Cancer Immunology, Immunotherapy

, Volume 54, Issue 3, pp 219–228 | Cite as

Spontaneous T-cell responses against peptides derived from the Taxol resistance–associated gene-3 (TRAG-3) protein in cancer patients

  • Anders Meier
  • Sine Reker
  • Inge Marie Svane
  • Lars Holten-Andersen
  • Jürgen C. Becker
  • Ib Søndergaard
  • Mads Hald Andersen
  • Per thor Straten
Original Article

Abstract

Expression of the cancer-testis antigen Taxol resistance–associated gene-3 (TRAG-3) protein is associated with acquired paclitaxel (Taxol) resistance, and is expressed in various cancer types; e.g., breast cancer, leukemia, and melanoma. Thus, TRAG-3 represents an attractive target for immunotherapy of cancer. To identify HLA-A*02.01–restricted epitopes from TRAG-3, we screened cancer patients for spontaneous cytotoxic T-cell responses against TRAG-3–derived peptides. The TRAG-3 protein sequence was screened for 9mer and 10mer peptides possessing HLA-A*02.01–binding motifs. Of 12 potential binders, 9 peptides were indeed capable of binding to the HLA-A*02.01 molecule, with binding affinities ranging from strong to weak binders. Subsequently, lymphocytes from cancer patients (9 breast cancer patients, 12 melanoma patients, and 13 patients with hematopoietic malignancies) were analyzed for spontaneous reactivity against the panel of peptides by ELISpot assay. Spontaneous immune responses were detected against 8 epitope candidates in 7 of 9 breast cancer patients, 7 of 12 melanoma patients, and 5 of 13 patients with hematopoietic malignancies. In several cases, TRAG-3–specific CTL responses were scattered over several epitopes. Hence, no immunodominance of any single peptide was observed. Furthermore, single-peptide responses were detected in 2 of 12 healthy HLA-A2+ donors, but no responses were detectable in 9 HLA-A2 healthy donors or 4 HLA-A2 melanoma patients. The identified HLA-A*02.01–restricted TRAG-3–derived epitopes are targets for spontaneous immune responses in breast cancer, hematopoietic cancer, and melanoma patients. Hence, these epitopes represent potential target structures for future therapeutic vaccinations against cancer, possibly appropriate for strategies that combine vaccination and chemotherapy; i.e., paclitaxel treatment.

Keywords

Cancer-testis antigen Chemotherapy Peptide Tumor-associated antigen Tumor-specfic T cell 

References

  1. 1.
    Andersen MH, thor Straten P (2002) Survivin—a universal tumor antigen. Pathol Histopathol 17(2):669–675Google Scholar
  2. 2.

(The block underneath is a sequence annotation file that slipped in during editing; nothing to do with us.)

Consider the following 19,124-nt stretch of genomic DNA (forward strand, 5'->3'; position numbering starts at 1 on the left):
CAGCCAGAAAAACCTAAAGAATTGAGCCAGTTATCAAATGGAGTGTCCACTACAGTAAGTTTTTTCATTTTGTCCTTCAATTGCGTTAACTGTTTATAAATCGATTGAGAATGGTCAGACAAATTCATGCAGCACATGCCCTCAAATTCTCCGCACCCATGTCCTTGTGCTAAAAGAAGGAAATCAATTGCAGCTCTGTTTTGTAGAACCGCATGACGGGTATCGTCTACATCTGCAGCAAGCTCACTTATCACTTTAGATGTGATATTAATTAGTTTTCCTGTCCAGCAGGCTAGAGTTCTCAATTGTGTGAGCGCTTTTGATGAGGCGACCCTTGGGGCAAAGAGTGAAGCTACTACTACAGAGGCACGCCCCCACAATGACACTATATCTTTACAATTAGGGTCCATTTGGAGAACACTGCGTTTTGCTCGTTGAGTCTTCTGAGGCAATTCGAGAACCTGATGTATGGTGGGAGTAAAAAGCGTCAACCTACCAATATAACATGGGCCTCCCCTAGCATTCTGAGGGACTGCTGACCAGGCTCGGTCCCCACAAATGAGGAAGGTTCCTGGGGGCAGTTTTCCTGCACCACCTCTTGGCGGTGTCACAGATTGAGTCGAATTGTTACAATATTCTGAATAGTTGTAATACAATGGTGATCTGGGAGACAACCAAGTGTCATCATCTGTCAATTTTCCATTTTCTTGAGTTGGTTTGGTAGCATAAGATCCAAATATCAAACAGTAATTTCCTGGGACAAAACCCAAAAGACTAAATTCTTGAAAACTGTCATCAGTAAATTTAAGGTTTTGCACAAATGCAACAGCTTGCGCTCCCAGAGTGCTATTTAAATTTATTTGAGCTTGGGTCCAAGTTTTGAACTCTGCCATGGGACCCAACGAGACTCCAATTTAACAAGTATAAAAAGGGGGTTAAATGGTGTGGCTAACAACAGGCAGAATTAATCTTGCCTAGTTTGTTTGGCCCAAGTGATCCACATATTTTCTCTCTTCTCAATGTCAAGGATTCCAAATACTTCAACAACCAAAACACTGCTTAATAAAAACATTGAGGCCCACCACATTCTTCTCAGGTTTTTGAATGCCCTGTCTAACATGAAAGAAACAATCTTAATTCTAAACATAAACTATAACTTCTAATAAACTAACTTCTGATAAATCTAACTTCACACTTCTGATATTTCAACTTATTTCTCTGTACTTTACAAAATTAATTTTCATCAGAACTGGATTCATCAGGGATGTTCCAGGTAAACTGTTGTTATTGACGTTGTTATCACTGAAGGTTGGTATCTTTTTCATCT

Andersen MH, Tan L, Sondergaard I, Zeuthen J, Elliott T, Haurum JS (2000) Poor correspondence between predicted and experimental binding of peptides to class I MHC molecules. Tissue Antigens 55(6):519–531CrossRefPubMedGoogle Scholar
  3. 3.
    Andersen MH, Ostergaard Pedersen L, Becker JC, thor Straten P (2001) Identification of a cytotoxic T lymphocyte response to the apoptose inhibitor protein Survivin in cancer patients. Cancer Res 61:869–872PubMedGoogle Scholar
  4. 4.
    Anthony DD, Lehmann PV (2003) T-cell epitope mapping using the ELISPOT approach. Methods 29(3):260–269CrossRefPubMedGoogle Scholar
  5. 5.
    Baylin SB, Herman JG, Graff JR, Vertino PM, Issa JP (1998) Alterations in DNA methylation: a fundamental aspect of neoplasia. Adv Cancer Res 72:141–196PubMedGoogle Scholar
  6. 6.
    Bilsborough J, Panichelli C, Duffour MT, Warnier G, Lurquin C, Schultz ES, Thielemans K, Corthals J, Boon T, van Der BP (2002) A MAGE-3 peptide presented by HLA-B44 is also recognized by cytolytic T lymphocytes on HLA-B18. Tissue Antigens 60(1):16–24CrossRefPubMedGoogle Scholar
  7. 7.
    Brasseur F, Rimoldi D, Lienard D, Lethe B, Carrel S, Arienti F, Suter L, Vanwijck R, Bourlond A, Humblet Y et al (1995) Expression of MAGE genes in primary and metastatic cutaneous melanoma. Int J Cancer 63:375–380PubMedGoogle Scholar
  8. 8.
    Chen W, Masterman KA, Basta S, Mansour Haeryfar SM, Dimopoulos N, Knowles B, Bennink JR, Yewdell JW (2004) Cross-priming of CD8+ T cells by viral and tumor antigens is a robust phenomenon. Eur J Immunol 34(1):194–199Google Scholar
  9. 9.
    Chen Z, Zhu B, Wu Y (2002) Expression of TRAG-3 antigen in non-small-cell lung carcinomas. Lung Cancer 38(1):101–102CrossRefPubMedGoogle Scholar
  10. 10.
    Clark RE, Dodi IA, Hill SC, Lill JR, Aubert G, Macintyre AR, Rojas J, Bourdon A, Bonner PL, Wang L, Christmas SE, Travers PJ, Creaser CS, Rees RC, Madrigal JA (2001) Direct evidence that leukemic cells present HLA-associated immunogenic peptides derived from the BCR-ABL b3a2 fusion protein. Blood 98(10):2887–2893CrossRefPubMedGoogle Scholar
  11. 11.
    Coulie PG (2002) Cancer immunotherapy with MAGE antigens. Suppl Tumori 1(4):S63–S65PubMedGoogle Scholar
  12. 12.
    De Smet C, De Backer O, Faraoni I, Lurquin C, Brasseur F, Boon T (1996) The activation of human gene MAGE-1 in tumor cells is correlated with genome-wide demethylation. Proc Natl Acad Sci U S A 93(14):7149–7153CrossRefPubMedGoogle Scholar
  13. 13.
    Dionne SO, Smith MH, Marincola FM, Lake DF (2003) Functional characterization of CTL against gp100 altered peptide ligands. Cancer Immunol Immunother 52(4):199–206PubMedGoogle Scholar
  14. 14.
    Duan Z, Feller AJ, Toh HC, Makastorsis T, Seiden MV (1999) TRAG-3, a novel gene, isolated from a taxol-resistant ovarian carcinoma cell line. Gene 229(1–2):75–81CrossRefPubMedGoogle Scholar
  15. 15.